This blog is a guest post by Rep. Wendy Horman. She represents District 30 in Idaho Falls, Idaho. She currently serves on the Joint Finance and Appropriations Committee, serving as House lead for all state education budgets. She also serves on House Local Government, House Commerce and Human Resources and the Capitol Services Committee. Additionally, Rep. Horman is an Education Commission of the States Steering Committee Member and Commissioner.

More than a decade ago, as a local school board member and Vice President of the Idaho School Boards Association, I had the opportunity to represent Idaho at the Education Commission of the States National Forum.

I still remember hearing Clayton Christensen introduce us to his theory of disruptive innovation, long before it was a book.

I remember how one speaker helped me realize that the work I had done to start a fine arts program at my children’s elementary school had more important implications for student learning and creativity than I realized.

I remember the opportunity to sit at a roundtable with members of the Denver School Board who were then exploring some groundbreaking ideas in compensation, as was my own school district.

I remember that some of the policy ideas I heard at that National Forum showed up the next session as bills in the Idaho Legislature. I noted then that if I wanted a preview of what was coming in education policy, with good information from the highest quality speakers and folks doing groundbreaking work, this was the place to be.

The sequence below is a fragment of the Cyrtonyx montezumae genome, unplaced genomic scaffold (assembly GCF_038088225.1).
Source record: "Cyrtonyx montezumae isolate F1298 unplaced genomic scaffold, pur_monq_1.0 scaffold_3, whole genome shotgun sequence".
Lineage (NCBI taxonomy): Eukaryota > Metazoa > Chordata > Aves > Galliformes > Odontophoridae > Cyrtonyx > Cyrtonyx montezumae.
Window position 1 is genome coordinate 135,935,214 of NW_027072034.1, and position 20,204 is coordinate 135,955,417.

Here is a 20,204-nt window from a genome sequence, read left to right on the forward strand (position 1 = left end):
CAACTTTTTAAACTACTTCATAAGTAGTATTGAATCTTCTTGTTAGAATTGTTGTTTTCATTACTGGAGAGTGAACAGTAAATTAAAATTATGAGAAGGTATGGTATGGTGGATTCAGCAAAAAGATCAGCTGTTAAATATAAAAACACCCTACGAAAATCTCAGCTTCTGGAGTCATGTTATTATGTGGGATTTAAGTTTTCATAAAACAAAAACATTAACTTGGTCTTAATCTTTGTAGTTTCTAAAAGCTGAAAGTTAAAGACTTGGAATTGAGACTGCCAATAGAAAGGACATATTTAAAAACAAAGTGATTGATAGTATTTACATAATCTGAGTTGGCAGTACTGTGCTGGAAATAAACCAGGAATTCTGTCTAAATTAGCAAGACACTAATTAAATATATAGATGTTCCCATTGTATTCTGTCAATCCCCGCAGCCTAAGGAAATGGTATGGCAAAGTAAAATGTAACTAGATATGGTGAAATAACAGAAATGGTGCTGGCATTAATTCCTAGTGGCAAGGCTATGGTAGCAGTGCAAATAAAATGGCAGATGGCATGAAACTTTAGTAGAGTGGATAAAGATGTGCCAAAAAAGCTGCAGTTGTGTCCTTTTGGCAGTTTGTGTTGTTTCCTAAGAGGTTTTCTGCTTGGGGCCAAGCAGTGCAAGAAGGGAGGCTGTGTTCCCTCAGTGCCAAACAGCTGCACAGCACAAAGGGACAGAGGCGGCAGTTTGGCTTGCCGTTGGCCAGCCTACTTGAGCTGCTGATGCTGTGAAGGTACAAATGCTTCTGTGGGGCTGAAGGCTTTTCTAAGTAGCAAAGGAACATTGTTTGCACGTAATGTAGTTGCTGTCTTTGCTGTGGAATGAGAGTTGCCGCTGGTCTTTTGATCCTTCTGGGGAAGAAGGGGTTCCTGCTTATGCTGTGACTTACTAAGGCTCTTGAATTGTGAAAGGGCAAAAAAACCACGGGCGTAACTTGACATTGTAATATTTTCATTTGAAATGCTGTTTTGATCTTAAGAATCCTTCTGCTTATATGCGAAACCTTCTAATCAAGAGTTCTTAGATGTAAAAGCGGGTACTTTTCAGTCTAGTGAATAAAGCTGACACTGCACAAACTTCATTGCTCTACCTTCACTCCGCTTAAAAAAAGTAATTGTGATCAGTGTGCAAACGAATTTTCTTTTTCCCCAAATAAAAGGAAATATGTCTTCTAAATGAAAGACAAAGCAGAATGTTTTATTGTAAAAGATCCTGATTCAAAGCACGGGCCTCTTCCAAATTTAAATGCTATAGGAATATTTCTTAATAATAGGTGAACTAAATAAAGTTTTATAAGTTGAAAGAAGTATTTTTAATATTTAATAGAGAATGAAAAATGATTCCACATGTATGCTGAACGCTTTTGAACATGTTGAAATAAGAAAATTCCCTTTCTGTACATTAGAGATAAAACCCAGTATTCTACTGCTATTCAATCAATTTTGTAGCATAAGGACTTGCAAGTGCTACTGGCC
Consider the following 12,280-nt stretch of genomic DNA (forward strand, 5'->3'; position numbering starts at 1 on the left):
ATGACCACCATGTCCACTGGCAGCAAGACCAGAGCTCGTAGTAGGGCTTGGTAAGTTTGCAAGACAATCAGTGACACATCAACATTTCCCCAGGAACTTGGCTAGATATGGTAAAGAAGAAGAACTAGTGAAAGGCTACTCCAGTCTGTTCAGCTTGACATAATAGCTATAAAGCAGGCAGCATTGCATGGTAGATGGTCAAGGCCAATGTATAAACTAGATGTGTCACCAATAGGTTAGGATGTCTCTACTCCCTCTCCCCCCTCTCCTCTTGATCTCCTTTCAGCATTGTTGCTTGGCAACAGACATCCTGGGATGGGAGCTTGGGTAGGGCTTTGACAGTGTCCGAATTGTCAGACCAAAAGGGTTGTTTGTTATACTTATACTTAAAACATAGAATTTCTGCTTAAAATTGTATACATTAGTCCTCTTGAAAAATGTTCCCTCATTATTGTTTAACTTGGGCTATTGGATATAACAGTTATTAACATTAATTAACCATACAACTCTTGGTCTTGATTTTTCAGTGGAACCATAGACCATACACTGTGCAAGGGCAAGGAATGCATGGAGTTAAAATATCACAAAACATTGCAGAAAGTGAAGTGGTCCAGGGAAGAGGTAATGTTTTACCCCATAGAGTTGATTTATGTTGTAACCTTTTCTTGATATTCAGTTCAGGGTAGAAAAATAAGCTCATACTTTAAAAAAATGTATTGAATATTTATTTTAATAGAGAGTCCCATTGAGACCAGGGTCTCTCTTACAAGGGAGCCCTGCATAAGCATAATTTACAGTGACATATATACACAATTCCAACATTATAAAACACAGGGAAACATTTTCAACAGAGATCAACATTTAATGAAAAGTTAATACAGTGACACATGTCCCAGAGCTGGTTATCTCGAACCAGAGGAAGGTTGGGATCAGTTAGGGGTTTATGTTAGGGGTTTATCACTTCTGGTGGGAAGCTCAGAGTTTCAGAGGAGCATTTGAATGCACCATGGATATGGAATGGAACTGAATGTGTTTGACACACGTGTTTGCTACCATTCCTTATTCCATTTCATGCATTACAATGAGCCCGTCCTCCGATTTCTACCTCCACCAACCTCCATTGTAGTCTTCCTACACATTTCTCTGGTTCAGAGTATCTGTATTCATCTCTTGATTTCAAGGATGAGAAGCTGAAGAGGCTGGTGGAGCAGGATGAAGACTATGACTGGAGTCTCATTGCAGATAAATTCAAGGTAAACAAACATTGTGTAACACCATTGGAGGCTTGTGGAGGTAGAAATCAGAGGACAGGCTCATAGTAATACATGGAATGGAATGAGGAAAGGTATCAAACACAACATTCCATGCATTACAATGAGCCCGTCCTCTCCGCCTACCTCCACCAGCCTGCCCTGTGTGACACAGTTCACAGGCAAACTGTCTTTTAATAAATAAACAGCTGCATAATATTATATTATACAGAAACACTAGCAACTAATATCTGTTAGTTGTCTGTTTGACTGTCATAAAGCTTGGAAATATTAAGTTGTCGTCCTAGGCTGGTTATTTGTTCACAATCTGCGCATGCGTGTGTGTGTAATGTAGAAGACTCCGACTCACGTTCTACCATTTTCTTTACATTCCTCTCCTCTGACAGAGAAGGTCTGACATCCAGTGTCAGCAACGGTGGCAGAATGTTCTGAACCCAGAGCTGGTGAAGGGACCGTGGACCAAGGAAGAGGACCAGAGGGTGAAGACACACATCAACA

I’ve always wanted to return and this year I will have the opportunity to do so as a legislator and Education Commission of the States Commissioner.

This year, we kick off the National Forum with a governors panel exploring high school transitions and dual enrollment. That is followed by a series of concurrent sessions that dive into school finance and college readiness assessment, among other issues, before ending the opening day with our Commissioners’ Business Session and a networking reception.

The second day features two exciting morning sessions: Gallup’s Brandon Busteed discusses fundamental education trends before a panel of experts addresses the persistent issues of poverty and the achievement gap. As the day continues, sessions dig into the Every Student Succeeds Act (ESSA), college affordability and the always-popular Ed Talks featuring some of today’s top education minds.

On the closing day, a panel looks at the teacher pipeline and clearing the path to improved learning. And the final round of concurrent sessions focuses on computer science, teacher shortages and educator preparation.

The National Forum on Education Policy provides state education leaders with an opportunity to hear the latest innovative ideas, discover emerging issues, collaborate with colleagues from across the country and leave with strategies on how to improve education policy.

Wherever you work on the education spectrum — from early learning and K-12 through college and the workforce — attending this event will help you improve education in your state.

Good education policy happens when leaders from across the education spectrum can collaborate. It takes everyone, from governors to teachers, to develop strong education policy. That’s why the National Forum is a valuable opportunity for leaders within and across states to work together and learn from each other.

Please join us in Washington, D.C. June 29-July 1 for a learning experience you won’t forget.


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 PUBLISHED: April 26, 2016

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